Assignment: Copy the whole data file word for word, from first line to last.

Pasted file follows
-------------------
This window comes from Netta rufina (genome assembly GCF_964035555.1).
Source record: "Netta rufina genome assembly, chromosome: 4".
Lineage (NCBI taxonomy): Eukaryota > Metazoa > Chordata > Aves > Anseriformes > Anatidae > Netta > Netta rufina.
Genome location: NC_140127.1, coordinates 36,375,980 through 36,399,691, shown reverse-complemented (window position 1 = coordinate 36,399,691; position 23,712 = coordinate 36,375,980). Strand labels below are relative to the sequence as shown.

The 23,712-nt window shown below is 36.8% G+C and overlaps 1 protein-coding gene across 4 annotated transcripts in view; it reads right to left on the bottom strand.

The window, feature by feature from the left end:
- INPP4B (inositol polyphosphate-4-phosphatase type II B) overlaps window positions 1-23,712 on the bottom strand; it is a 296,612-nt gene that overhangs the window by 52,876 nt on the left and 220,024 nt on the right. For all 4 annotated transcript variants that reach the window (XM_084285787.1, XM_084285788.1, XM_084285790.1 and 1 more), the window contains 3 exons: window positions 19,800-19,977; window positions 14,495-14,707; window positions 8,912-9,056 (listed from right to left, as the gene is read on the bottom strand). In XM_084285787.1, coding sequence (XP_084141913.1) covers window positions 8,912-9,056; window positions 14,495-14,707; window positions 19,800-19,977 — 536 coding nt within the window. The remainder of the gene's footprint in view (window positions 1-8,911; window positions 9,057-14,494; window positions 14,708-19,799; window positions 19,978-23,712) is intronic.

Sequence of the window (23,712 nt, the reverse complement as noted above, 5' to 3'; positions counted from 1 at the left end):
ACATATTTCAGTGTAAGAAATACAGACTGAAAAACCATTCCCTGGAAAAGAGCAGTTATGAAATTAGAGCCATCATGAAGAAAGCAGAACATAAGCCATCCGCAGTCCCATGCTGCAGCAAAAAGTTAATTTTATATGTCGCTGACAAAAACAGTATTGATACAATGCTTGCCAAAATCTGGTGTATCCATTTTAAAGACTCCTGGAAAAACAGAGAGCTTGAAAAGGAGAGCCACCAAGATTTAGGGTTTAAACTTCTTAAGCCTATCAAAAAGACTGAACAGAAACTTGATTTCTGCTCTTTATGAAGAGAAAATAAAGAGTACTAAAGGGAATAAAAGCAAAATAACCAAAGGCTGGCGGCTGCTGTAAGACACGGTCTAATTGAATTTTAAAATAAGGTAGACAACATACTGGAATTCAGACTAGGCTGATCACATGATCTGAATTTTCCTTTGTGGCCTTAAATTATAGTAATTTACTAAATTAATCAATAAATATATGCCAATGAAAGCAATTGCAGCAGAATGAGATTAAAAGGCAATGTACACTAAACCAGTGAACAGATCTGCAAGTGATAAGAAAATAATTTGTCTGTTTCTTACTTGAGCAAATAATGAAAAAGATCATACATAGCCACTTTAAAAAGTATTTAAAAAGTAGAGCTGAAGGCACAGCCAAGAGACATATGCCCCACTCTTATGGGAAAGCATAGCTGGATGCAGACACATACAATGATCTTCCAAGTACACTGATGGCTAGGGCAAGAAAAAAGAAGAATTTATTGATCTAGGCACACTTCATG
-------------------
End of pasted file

This window comes from Netta rufina (genome assembly GCF_964035555.1).
Source record: "Netta rufina genome assembly, chromosome: 4".
Lineage (NCBI taxonomy): Eukaryota > Metazoa > Chordata > Aves > Anseriformes > Anatidae > Netta > Netta rufina.
Genome location: NC_140127.1, coordinates 36,375,980 through 36,399,691, shown reverse-complemented (window position 1 = coordinate 36,399,691; position 23,712 = coordinate 36,375,980). Strand labels below are relative to the sequence as shown.

The 23,712-nt window shown below is 36.8% G+C and overlaps 1 protein-coding gene across 4 annotated transcripts in view; it reads right to left on the bottom strand.

The window, feature by feature from the left end:
- INPP4B (inositol polyphosphate-4-phosphatase type II B) overlaps window positions 1-23,712 on the bottom strand; it is a 296,612-nt gene that overhangs the window by 52,876 nt on the left and 220,024 nt on the right. For all 4 annotated transcript variants that reach the window (XM_084285787.1, XM_084285788.1, XM_084285790.1 and 1 more), the window contains 3 exons: window positions 19,800-19,977; window positions 14,495-14,707; window positions 8,912-9,056 (listed from right to left, as the gene is read on the bottom strand). In XM_084285787.1, coding sequence (XP_084141913.1) covers window positions 8,912-9,056; window positions 14,495-14,707; window positions 19,800-19,977 — 536 coding nt within the window. The remainder of the gene's footprint in view (window positions 1-8,911; window positions 9,057-14,494; window positions 14,708-19,799; window positions 19,978-23,712) is intronic.

Sequence of the window (23,712 nt, the reverse complement as noted above, 5' to 3'; positions counted from 1 at the left end):
ACATATTTCAGTGTAAGAAATACAGACTGAAAAACCATTCCCTGGAAAAGAGCAGTTATGAAATTAGAGCCATCATGAAGAAAGCAGAACATAAGCCATCCGCAGTCCCATGCTGCAGCAAAAAGTTAATTTTATATGTCGCTGACAAAAACAGTATTGATACAATGCTTGCCAAAATCTGGTGTATCCATTTTAAAGACTCCTGGAAAAACAGAGAGCTTGAAAAGGAGAGCCACCAAGATTTAGGGTTTAAACTTCTTAAGCCTATCAAAAAGACTGAACAGAAACTTGATTTCTGCTCTTTATGAAGAGAAAATAAAGAGTACTAAAGGGAATAAAAGCAAAATAACCAAAGGCTGGCGGCTGCTGTAAGACACGGTCTAATTGAATTTTAAAATAAGGTAGACAACATACTGGAATTCAGACTAGGCTGATCACATGATCTGAATTTTCCTTTGTGGCCTTAAATTATAGTAATTTACTAAATTAATCAATAAATATATGCCAATGAAAGCAATTGCAGCAGAATGAGATTAAAAGGCAATGTACACTAAACCAGTGAACAGATCTGCAAGTGATAAGAAAATAATTTGTCTGTTTCTTACTTGAGCAAATAATGAAAAAGATCATACATAGCCACTTTAAAAAGTATTTAAAAAGTAGAGCTGAAGGCACAGCCAAGAGACATATGCCCCACTCTTATGGGAAAGCATAGCTGGATGCAGACACATACAATGATCTTCCAAGTACACTGATGGCTAGGGCAAGAAAAAAGAAGAATTTATTGATCTAGGCACACTTCATG